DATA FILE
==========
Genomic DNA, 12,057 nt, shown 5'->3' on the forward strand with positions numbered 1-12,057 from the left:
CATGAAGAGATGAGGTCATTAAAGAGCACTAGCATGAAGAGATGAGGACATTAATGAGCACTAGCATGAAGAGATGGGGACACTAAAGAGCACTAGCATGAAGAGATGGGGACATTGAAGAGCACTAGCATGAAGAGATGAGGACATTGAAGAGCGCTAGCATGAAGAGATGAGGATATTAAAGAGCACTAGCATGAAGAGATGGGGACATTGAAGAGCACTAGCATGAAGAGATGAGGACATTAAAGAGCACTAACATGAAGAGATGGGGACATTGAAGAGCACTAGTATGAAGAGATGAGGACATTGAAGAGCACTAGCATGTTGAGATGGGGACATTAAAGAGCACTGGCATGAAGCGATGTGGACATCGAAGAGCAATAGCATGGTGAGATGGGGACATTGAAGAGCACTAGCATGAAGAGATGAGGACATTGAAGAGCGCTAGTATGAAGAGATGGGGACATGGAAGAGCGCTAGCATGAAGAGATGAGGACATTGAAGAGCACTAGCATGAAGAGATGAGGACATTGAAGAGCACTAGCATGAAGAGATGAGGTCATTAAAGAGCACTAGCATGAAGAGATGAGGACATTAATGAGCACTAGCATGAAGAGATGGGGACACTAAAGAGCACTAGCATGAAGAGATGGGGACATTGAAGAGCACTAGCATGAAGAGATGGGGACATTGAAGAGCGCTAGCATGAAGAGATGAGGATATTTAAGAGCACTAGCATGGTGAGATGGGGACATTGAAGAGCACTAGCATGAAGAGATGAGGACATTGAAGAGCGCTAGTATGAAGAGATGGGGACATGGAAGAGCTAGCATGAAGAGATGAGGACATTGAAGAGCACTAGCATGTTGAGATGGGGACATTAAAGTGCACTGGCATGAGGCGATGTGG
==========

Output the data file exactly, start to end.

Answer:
Genomic DNA, 12,057 nt, shown 5'->3' on the forward strand with positions numbered 1-12,057 from the left:
CATGAAGAGATGAGGTCATTAAAGAGCACTAGCATGAAGAGATGAGGACATTAATGAGCACTAGCATGAAGAGATGGGGACACTAAAGAGCACTAGCATGAAGAGATGGGGACATTGAAGAGCACTAGCATGAAGAGATGAGGACATTGAAGAGCGCTAGCATGAAGAGATGAGGATATTAAAGAGCACTAGCATGAAGAGATGGGGACATTGAAGAGCACTAGCATGAAGAGATGAGGACATTAAAGAGCACTAACATGAAGAGATGGGGACATTGAAGAGCACTAGTATGAAGAGATGAGGACATTGAAGAGCACTAGCATGTTGAGATGGGGACATTAAAGAGCACTGGCATGAAGCGATGTGGACATCGAAGAGCAATAGCATGGTGAGATGGGGACATTGAAGAGCACTAGCATGAAGAGATGAGGACATTGAAGAGCGCTAGTATGAAGAGATGGGGACATGGAAGAGCGCTAGCATGAAGAGATGAGGACATTGAAGAGCACTAGCATGAAGAGATGAGGACATTGAAGAGCACTAGCATGAAGAGATGAGGTCATTAAAGAGCACTAGCATGAAGAGATGAGGACATTAATGAGCACTAGCATGAAGAGATGGGGACACTAAAGAGCACTAGCATGAAGAGATGGGGACATTGAAGAGCACTAGCATGAAGAGATGGGGACATTGAAGAGCGCTAGCATGAAGAGATGAGGATATTTAAGAGCACTAGCATGGTGAGATGGGGACATTGAAGAGCACTAGCATGAAGAGATGAGGACATTGAAGAGCGCTAGTATGAAGAGATGGGGACATGGAAGAGCTAGCATGAAGAGATGAGGACATTGAAGAGCACTAGCATGTTGAGATGGGGACATTAAAGTGCACTGGCATGAGGCGATGTGG